Granting judges a right to invalidate legislation will strengthen the rule of law while leaving lawmaking power in Parliament’s hands, argue Geoffrey Palmer and Andrew Butler.
In A Constitution for Aotearoa New Zealand, we propose that the Constitution should be a higher law enforceable by the courts.
This is probably the most significant change we propose, at least in legal terms. Some will say that such a change will give our courts too much power, but there are several reasons why this is not the case.
The most important reason is that our proposed constitution preserves the power of Parliament and the people to have the final say.
New Zealand has a long tradition of parliamentary sovereignty, under which it is said that Parliament can pass any law it likes. We have preserved that situation, so long as a significant proportion of MPs agree.
Our proposals, if adopted, would enable the courts to declare Acts of Parliament invalid to the extent that they are inconsistent with the Constitution. Such a declaration would only have effect if it was confirmed by the country’s top judges in the Supreme Court.
Parliament would then be able to decide by a 75 per cent majority to change the Constitution, or to continue to enforce an Act of Parliament that the courts have declared invalid.
Such an approach will allow the House to override a constitutional decision of the Supreme Court of New Zealand.
We hope that would not occur often. Making big constitutional changes with a bare majority in the House of Representatives should not be permitted. But when there is a significant parliamentary majority against a court decision, the safeguard needs to be there. Parliament, as an elected body, should have the final word.
There are other reasons why additional judicial powers should not be feared.
First, judicial powers are limited. Judges can only make judgments according to law, and they can only deal with issues that New Zealanders take to court. They do not initiate or choose which disputes come before them. Judges are not invested with anything comparable to the resources and powers of the other branches of government. They can be described as the weakest and least dangerous branch of government. Their role can nonetheless function as a useful safeguard of the liberties of the people.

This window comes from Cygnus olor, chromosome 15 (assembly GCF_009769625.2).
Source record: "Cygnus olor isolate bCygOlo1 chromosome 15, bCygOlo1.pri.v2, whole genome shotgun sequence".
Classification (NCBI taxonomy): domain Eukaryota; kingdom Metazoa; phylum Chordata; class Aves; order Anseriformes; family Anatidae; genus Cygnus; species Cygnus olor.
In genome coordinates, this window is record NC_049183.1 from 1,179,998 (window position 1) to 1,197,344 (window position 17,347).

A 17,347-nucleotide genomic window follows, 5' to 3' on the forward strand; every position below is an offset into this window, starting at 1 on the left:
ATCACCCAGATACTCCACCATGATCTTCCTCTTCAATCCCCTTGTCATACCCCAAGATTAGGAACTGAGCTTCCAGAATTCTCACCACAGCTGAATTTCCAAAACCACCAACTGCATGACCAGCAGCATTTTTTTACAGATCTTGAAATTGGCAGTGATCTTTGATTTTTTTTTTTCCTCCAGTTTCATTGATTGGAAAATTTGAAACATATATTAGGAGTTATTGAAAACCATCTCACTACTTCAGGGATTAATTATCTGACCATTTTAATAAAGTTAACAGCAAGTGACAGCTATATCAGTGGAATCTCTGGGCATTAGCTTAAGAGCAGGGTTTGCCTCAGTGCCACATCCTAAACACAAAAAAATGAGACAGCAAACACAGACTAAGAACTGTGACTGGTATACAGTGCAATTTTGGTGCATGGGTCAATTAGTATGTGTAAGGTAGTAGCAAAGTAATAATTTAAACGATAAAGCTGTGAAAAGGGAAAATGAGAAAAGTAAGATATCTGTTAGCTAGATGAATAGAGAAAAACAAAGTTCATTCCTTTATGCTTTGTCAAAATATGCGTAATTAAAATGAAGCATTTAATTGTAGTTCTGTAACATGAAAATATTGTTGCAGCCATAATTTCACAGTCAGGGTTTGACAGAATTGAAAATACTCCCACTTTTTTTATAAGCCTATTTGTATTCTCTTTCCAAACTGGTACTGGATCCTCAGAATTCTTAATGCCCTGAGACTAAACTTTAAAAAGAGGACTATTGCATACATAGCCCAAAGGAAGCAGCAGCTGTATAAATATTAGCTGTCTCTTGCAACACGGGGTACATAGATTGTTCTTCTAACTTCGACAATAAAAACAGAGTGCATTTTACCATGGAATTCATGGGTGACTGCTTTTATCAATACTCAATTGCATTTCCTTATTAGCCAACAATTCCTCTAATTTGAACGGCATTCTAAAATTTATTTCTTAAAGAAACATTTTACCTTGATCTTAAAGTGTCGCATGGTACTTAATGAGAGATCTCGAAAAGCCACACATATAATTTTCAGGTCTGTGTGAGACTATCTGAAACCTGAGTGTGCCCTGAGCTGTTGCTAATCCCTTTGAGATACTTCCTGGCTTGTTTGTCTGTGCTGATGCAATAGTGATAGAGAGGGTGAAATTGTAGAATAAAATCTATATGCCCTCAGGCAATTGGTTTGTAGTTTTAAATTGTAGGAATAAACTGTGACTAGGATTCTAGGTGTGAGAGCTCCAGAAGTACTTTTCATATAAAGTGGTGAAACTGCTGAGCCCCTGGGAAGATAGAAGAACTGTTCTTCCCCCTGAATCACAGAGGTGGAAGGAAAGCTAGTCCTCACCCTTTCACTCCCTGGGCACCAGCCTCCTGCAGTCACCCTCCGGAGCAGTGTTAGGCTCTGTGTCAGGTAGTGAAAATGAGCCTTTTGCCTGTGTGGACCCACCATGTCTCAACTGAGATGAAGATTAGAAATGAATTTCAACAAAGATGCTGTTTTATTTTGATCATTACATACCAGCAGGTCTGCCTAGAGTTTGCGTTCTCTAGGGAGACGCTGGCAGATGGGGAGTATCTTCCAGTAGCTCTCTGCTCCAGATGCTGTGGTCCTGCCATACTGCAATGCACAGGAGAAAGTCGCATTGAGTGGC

Second, the power to invalidate legislation is neither new nor rare. The power is not unusual in New Zealand’s history. For many decades courts were entitled to invalidate legislation that was inconsistent with the New Zealand Constitution Act 1852.
In modern times, the vast majority of Commonwealth countries provide judges with the power to invalidate legislation. The constitutions of Canada, Australia, India, and South Africa provide for this power. So do the constitutions of Ireland, Germany, and almost all of our Pacific neighbours including Samoa.
Contemporary New Zealand judges have significant experience in exercising the power of judicial invalidation. Many of the courts in the Pacific Islands are staffed by New Zealand judges. In almost all of those jurisdictions, the courts have the power of judicial invalidation. If our judges are sufficiently competent to invalidate statutes in our Pacific Island neighbours, why should we think that they would be incompetent to do the same in New Zealand?
Even in the United Kingdom, the courts have the power to invalidate the legislation of the Scottish, Welsh and Northern Irish parliaments. Nor do the courts have to apply Westminster legislation if it is inconsistent with European Union law, though that will likely change when the United Kingdom leaves the European Union.
Furthermore, British courts have the power to consider the consistency of Westminster legislation with the European Convention on Human Rights and to declare it to be incompatible with the Convention. When that happens the British Government is permitted to (and almost always does) repeal or amend the legislation to remove the incompatibility.
United Nations human rights bodies consistently criticise New Zealand’s constitutional arrangements because our courts do not have power to invalidate Acts of Parliament that are inconsistent with human rights. That criticism was repeated as recently as April this year by the UN Human Rights Committee.
Conferring a power of judicial invalidation on our judges would bring New Zealand into line with many other democratic societies, and with international human rights norms.
It would also encourage the Government and Parliament to act within the bounds of their powers. There is no reason why, in a constitutional system that is built on democratic control, Parliament should be exempt from the requirement to act in accordance with the highest law of the land, the Constitution.